Arkansas can be divided culturally, socially, economically and racially into two distinctive geographic and geological areas. The uplands lay generally north and west of a line drawn diagonally across the state from the northeast to southwest corners. Today, much of the uplands is thriving economically. However, the lowlands which lay south and east is depressed. Pulaski, Saline, Lonoke and Faulkner Counties in Central Arkansas make up the Little Rock - North Little Rock Metropolitan Statistical Area and it's economy is strong overall.
The State of Arkansas Consolidated Plan presents a "comprehensive model projects" approach to encourage local communities to plan and develop housing, community and economic development projects in a holistic and well coordinated fashion. FY 1995 funds used to meet this goal are from sources such as the Community Development Block Grant Program; HOME Program; Emergency Shelter Grants Program; Rural Multifamily Program; Rural Self-Help Program; HUD Technical Assistance Grants Program; Mortgage Revenue Bond Program and Community Development Resources.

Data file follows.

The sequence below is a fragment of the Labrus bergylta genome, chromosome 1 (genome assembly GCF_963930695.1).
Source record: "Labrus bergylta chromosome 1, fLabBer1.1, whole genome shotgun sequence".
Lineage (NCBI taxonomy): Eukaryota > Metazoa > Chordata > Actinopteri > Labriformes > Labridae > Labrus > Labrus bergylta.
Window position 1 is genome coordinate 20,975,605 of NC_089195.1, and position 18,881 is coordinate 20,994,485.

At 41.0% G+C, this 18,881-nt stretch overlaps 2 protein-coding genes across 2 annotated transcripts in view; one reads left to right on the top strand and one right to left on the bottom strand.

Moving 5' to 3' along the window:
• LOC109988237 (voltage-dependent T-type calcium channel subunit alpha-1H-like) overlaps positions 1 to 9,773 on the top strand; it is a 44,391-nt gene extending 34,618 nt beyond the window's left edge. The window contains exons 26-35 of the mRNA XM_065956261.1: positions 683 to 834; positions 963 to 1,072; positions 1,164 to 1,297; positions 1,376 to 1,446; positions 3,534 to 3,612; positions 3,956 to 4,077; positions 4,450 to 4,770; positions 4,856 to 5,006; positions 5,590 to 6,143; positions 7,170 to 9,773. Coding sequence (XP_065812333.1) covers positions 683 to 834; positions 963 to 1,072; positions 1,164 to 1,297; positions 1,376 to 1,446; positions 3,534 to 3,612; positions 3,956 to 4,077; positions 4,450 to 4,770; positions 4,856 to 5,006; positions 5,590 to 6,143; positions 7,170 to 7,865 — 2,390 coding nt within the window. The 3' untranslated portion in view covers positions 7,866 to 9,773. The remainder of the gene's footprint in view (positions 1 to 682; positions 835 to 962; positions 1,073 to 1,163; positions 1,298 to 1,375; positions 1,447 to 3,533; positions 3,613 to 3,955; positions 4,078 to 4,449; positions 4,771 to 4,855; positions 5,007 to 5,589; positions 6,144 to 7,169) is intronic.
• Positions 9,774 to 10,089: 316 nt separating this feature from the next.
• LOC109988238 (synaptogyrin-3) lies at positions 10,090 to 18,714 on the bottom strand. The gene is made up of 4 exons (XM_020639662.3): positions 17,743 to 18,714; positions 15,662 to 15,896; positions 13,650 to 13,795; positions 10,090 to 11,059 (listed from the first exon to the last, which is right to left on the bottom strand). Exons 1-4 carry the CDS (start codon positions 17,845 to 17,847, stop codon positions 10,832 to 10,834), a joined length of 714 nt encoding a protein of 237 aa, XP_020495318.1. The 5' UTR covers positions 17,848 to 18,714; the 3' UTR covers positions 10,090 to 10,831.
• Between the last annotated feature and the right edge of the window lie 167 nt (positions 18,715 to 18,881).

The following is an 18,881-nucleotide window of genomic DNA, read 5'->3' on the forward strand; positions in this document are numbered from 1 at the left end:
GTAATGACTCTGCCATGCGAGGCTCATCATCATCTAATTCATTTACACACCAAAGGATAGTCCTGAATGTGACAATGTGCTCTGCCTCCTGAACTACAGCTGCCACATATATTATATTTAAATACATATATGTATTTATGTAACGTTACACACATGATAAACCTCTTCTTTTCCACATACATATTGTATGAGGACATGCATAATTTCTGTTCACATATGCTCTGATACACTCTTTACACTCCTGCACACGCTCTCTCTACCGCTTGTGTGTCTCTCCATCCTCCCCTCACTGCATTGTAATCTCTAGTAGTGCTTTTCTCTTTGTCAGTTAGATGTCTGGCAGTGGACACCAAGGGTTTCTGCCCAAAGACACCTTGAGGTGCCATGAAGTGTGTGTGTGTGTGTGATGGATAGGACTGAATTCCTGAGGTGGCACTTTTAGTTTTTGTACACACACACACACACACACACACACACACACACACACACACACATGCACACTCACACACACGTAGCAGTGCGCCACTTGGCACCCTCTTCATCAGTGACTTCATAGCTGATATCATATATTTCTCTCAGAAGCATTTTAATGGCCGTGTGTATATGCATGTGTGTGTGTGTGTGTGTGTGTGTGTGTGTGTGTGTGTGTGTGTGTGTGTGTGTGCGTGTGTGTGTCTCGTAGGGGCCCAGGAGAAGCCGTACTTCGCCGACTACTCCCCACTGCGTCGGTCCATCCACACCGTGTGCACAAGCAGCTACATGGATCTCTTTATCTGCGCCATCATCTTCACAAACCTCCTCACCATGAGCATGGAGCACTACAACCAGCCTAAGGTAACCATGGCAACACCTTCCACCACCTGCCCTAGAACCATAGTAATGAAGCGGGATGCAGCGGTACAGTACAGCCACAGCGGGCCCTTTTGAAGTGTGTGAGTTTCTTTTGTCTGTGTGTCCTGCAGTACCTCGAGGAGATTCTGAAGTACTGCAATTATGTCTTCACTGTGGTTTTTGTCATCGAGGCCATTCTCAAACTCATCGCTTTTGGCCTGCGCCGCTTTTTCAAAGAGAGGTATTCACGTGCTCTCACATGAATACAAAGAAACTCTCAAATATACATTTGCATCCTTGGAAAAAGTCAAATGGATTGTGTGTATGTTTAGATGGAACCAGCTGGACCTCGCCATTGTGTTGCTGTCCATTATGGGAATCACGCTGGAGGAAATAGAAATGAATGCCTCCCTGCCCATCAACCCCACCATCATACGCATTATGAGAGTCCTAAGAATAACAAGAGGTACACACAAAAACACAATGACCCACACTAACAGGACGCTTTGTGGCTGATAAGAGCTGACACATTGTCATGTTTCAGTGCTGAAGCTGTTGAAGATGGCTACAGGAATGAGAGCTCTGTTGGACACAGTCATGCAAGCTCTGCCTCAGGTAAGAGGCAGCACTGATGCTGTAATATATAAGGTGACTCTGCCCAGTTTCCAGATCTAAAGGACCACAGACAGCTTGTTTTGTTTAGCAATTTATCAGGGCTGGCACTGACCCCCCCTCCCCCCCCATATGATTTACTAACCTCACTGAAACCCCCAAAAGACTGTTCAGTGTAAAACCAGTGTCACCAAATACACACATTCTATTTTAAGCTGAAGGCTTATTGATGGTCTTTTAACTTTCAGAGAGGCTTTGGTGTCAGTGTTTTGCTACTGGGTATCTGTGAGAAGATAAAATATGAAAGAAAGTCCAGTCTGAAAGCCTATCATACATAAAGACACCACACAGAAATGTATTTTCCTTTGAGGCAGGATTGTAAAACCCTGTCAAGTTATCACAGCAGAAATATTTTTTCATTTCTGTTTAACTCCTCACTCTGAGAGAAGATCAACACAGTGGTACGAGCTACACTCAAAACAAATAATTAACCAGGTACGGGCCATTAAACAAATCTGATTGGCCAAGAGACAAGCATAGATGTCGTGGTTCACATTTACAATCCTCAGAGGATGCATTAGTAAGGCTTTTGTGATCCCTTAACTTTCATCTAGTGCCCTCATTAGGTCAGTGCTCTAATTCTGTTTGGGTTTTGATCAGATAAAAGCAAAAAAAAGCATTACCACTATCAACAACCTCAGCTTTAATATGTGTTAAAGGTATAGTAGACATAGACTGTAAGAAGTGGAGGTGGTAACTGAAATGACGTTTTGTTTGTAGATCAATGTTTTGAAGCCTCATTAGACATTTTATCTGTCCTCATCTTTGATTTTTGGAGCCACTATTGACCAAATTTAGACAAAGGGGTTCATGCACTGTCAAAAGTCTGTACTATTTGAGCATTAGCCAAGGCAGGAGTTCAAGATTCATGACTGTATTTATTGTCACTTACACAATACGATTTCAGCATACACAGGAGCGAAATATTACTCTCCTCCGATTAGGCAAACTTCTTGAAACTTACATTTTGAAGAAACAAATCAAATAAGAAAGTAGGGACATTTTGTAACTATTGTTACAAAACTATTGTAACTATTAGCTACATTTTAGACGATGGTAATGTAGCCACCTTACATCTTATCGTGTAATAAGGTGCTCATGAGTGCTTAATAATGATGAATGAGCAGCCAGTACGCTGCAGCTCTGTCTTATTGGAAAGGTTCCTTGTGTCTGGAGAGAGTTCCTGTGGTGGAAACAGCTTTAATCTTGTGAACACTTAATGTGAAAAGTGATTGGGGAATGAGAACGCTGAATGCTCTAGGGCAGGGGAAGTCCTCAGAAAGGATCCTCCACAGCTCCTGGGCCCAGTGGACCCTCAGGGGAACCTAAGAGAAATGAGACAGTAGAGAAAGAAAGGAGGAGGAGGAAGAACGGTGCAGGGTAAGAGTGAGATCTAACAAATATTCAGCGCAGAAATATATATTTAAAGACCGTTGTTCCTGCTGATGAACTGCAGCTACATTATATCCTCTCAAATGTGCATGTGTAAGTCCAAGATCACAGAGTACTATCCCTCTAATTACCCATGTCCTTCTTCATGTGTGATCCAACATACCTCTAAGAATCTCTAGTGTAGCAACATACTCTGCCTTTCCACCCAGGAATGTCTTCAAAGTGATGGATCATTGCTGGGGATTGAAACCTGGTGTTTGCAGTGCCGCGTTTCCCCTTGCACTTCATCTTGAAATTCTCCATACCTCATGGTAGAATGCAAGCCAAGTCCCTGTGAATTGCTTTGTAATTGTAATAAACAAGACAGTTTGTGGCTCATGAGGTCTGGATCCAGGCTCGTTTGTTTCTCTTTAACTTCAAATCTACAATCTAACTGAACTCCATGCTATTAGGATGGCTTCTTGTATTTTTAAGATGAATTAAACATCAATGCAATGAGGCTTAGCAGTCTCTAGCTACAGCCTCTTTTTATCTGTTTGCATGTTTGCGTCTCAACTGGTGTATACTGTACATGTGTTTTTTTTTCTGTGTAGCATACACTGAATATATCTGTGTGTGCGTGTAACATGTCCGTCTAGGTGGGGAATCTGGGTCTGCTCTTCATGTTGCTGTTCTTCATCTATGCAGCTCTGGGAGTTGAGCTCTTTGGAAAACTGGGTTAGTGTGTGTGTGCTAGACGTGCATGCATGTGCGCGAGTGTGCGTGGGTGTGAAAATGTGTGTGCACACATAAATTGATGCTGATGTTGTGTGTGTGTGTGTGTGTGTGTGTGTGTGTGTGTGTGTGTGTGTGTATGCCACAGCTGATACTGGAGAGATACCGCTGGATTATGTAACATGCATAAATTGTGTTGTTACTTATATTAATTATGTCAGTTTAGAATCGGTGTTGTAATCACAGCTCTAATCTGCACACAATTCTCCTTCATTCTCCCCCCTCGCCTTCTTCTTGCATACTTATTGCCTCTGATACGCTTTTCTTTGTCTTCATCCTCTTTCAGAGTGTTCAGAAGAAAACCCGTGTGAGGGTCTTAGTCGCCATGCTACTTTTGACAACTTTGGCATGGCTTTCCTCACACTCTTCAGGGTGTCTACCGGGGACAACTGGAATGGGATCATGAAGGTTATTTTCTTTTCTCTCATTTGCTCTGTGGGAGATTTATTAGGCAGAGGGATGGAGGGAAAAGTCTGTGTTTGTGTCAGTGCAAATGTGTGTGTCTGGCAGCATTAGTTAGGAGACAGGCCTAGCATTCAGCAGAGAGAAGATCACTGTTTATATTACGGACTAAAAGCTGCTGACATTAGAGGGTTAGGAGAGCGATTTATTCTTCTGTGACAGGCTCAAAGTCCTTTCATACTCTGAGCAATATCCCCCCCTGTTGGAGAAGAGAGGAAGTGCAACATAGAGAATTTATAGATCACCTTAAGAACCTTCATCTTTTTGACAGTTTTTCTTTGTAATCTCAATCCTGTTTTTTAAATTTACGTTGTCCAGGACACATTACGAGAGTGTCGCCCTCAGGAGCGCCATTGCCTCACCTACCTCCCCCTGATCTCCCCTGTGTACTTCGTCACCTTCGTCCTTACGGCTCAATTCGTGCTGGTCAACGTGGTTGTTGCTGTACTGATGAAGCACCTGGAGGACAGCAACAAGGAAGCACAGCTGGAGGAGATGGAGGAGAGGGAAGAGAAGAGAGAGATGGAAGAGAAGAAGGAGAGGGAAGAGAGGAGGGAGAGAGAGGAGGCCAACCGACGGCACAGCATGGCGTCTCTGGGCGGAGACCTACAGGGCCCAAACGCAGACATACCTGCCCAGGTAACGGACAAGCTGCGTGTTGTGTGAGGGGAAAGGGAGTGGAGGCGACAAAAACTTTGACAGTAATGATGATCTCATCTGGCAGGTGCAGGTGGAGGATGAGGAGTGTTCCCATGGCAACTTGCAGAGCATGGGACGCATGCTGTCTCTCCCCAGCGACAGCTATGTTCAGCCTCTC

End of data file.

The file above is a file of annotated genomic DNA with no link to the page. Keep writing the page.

The State of Arkansas has an "Arkansas Housing and Community Development Committee' which includes representatives of organizations interested in housing, community development, economic developments, the homeless and neighborhood neutralization. This committee not only assisted in the development of the Consolidated Plan but will be expanded and will serve as an ongoing mechanism for citizen involvement and participation.
Citizen meetings were, and will continue to be, publicized in newspapers with statewide distribution and press releases sent to other media outlets. Notices were mailed to public officials, housing authorities, emergency shelter operations, community action agencies, other nonprofit groups, and service providers and committee members communicating directly to their clientele.
Sixteen public meetings were held in eight regional areas to gather citizen input. To accommodate as many persons as possible, an afternoon and an evening meeting were held in each regional location. In addition, two statewide public meetings were held in Central Arkansas. The regional meetings were attended by more than 400 persons. The public meetings/hearings netted an attendance of more than 325. Other opportunities for citizen input included written comments on the proposed Consolidated Plan and the citizen participation process.
According to the 1990 Census, Arkansas population grew by 2.80% from 2,286,435 in 1980 to 2,350,725. Population changes in Arkansas center around a diagonal line from the northeast to the southwest corners of the State. Generally north and west of the line, population growth has occurred while to the south and east population has declined. Population in nonmetropolitan counties declined by almost 10% and population in Metropolitan Counties grew by almost 8% with Community Development Block Grant cities leading nonentitled cities.